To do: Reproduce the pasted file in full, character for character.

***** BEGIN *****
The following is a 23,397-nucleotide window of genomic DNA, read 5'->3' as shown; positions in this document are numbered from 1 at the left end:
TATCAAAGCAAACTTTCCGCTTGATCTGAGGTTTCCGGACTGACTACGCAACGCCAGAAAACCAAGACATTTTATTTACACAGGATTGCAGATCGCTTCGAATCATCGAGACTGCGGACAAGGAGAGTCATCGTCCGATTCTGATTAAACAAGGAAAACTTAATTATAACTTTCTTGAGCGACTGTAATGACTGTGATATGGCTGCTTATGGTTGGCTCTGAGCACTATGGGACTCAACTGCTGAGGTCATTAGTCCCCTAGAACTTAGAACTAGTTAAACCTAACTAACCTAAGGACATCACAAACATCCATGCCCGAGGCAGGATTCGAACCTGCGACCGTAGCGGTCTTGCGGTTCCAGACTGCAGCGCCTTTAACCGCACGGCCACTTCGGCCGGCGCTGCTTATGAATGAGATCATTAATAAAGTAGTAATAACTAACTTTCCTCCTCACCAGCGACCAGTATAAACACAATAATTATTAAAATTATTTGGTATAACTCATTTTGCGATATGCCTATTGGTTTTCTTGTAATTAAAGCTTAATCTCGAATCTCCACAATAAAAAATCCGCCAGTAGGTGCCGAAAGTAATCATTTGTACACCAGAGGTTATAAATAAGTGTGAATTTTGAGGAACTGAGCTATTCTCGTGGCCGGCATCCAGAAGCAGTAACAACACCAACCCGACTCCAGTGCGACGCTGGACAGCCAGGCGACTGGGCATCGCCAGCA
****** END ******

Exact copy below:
The following is a 23,397-nucleotide window of genomic DNA, read 5'->3' as shown; positions in this document are numbered from 1 at the left end:
TATCAAAGCAAACTTTCCGCTTGATCTGAGGTTTCCGGACTGACTACGCAACGCCAGAAAACCAAGACATTTTATTTACACAGGATTGCAGATCGCTTCGAATCATCGAGACTGCGGACAAGGAGAGTCATCGTCCGATTCTGATTAAACAAGGAAAACTTAATTATAACTTTCTTGAGCGACTGTAATGACTGTGATATGGCTGCTTATGGTTGGCTCTGAGCACTATGGGACTCAACTGCTGAGGTCATTAGTCCCCTAGAACTTAGAACTAGTTAAACCTAACTAACCTAAGGACATCACAAACATCCATGCCCGAGGCAGGATTCGAACCTGCGACCGTAGCGGTCTTGCGGTTCCAGACTGCAGCGCCTTTAACCGCACGGCCACTTCGGCCGGCGCTGCTTATGAATGAGATCATTAATAAAGTAGTAATAACTAACTTTCCTCCTCACCAGCGACCAGTATAAACACAATAATTATTAAAATTATTTGGTATAACTCATTTTGCGATATGCCTATTGGTTTTCTTGTAATTAAAGCTTAATCTCGAATCTCCACAATAAAAAATCCGCCAGTAGGTGCCGAAAGTAATCATTTGTACACCAGAGGTTATAAATAAGTGTGAATTTTGAGGAACTGAGCTATTCTCGTGGCCGGCATCCAGAAGCAGTAACAACACCAACCCGACTCCAGTGCGACGCTGGACAGCCAGGCGACTGGGCATCGCCAGCA